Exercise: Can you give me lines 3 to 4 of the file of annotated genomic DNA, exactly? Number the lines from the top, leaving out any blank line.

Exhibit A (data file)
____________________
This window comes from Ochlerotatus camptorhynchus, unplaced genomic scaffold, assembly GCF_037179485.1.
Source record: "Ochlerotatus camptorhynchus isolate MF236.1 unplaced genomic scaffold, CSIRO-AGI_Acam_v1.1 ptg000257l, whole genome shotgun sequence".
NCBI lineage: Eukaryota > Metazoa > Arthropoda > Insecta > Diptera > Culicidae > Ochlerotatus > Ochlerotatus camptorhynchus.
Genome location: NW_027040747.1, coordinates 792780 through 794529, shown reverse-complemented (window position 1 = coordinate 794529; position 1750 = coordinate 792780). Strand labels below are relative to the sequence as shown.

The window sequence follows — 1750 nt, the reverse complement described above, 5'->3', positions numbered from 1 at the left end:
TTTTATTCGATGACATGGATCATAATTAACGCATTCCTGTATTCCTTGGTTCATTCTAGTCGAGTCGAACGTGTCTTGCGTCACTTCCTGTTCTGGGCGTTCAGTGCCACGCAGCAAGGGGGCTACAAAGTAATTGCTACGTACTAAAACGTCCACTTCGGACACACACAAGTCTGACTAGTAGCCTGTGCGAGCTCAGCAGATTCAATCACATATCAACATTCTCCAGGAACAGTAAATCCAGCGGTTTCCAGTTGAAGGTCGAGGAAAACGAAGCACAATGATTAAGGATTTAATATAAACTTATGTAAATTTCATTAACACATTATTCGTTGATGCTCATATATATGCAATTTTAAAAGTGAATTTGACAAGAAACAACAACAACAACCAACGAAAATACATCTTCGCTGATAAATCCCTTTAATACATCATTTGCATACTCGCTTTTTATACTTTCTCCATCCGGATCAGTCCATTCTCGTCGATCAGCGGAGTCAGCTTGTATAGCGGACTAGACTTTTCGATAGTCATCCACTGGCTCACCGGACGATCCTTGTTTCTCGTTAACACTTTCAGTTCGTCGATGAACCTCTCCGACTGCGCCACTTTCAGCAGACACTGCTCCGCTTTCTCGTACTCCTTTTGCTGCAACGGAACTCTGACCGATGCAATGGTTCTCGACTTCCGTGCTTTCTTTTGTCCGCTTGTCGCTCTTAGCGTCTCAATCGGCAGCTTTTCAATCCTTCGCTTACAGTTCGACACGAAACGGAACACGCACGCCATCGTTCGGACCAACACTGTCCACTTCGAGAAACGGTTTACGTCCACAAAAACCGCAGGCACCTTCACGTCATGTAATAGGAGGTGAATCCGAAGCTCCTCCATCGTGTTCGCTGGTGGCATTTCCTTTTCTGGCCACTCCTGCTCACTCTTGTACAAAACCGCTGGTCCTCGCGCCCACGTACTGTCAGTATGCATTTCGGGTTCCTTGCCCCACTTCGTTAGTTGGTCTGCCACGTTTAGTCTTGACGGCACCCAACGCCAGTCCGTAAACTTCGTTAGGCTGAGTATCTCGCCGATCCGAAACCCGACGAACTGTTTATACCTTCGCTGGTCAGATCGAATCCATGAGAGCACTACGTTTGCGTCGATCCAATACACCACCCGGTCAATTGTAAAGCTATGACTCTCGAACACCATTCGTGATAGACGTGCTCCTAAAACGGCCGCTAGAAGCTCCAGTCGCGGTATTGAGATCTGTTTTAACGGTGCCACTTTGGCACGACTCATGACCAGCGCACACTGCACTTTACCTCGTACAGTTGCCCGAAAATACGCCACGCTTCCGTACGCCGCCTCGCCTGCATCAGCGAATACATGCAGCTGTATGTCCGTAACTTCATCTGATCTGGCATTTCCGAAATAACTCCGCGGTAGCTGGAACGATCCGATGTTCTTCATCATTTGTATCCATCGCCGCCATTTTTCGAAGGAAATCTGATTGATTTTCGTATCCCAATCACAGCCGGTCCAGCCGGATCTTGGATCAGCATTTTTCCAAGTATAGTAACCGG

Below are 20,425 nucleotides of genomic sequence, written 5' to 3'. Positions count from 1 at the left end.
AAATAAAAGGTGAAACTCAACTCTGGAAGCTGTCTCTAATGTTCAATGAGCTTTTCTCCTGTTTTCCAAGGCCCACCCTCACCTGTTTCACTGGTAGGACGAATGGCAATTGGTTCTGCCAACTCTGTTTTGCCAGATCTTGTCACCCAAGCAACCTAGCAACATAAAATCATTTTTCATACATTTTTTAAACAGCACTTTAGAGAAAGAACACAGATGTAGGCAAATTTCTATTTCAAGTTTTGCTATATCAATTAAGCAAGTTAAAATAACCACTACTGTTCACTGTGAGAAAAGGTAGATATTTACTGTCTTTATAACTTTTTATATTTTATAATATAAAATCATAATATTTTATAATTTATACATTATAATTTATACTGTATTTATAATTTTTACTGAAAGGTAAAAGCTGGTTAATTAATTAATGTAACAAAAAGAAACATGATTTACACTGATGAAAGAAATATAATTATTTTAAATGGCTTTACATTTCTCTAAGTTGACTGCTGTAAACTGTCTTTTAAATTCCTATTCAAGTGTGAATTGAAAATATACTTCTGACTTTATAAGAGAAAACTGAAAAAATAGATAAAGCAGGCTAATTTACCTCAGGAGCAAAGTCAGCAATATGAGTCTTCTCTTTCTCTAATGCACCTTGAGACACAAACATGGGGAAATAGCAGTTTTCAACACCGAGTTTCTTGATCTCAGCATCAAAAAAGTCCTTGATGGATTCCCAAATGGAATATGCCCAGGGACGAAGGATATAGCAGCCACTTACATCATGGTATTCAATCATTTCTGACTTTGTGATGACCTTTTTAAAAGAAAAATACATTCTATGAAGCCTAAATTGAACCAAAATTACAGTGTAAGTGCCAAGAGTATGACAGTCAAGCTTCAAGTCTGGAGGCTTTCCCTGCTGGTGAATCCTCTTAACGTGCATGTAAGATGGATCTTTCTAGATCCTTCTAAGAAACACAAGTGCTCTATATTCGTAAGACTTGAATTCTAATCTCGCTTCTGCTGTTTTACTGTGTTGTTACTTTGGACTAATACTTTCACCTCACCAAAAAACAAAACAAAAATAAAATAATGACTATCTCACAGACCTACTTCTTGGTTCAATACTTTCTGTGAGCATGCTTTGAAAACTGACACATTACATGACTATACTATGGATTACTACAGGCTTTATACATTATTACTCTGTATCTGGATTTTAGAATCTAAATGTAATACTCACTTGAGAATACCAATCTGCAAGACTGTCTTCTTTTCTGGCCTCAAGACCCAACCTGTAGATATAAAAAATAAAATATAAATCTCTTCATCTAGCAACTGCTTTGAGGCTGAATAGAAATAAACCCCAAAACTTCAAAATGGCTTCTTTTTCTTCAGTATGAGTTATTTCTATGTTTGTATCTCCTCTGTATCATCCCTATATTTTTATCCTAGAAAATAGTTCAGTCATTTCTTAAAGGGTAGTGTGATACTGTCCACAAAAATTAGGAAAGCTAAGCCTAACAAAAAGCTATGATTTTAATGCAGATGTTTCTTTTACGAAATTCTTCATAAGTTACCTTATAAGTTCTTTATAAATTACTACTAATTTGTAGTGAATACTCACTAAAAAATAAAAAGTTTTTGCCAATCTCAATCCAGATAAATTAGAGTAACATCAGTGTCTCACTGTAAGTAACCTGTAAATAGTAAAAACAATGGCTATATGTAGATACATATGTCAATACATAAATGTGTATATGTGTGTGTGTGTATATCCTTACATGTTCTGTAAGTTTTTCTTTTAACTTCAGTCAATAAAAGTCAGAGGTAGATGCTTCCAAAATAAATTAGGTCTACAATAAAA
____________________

NCBI lineage: Eukaryota > Metazoa > Arthropoda > Insecta > Diptera > Culicidae > Ochlerotatus > Ochlerotatus camptorhynchus.
Genome location: NW_027040747.1, coordinates 792780 through 794529, shown reverse-complemented (window position 1 = coordinate 794529; position 1750 = coordinate 792780). Strand labels below are relative to the sequence as shown.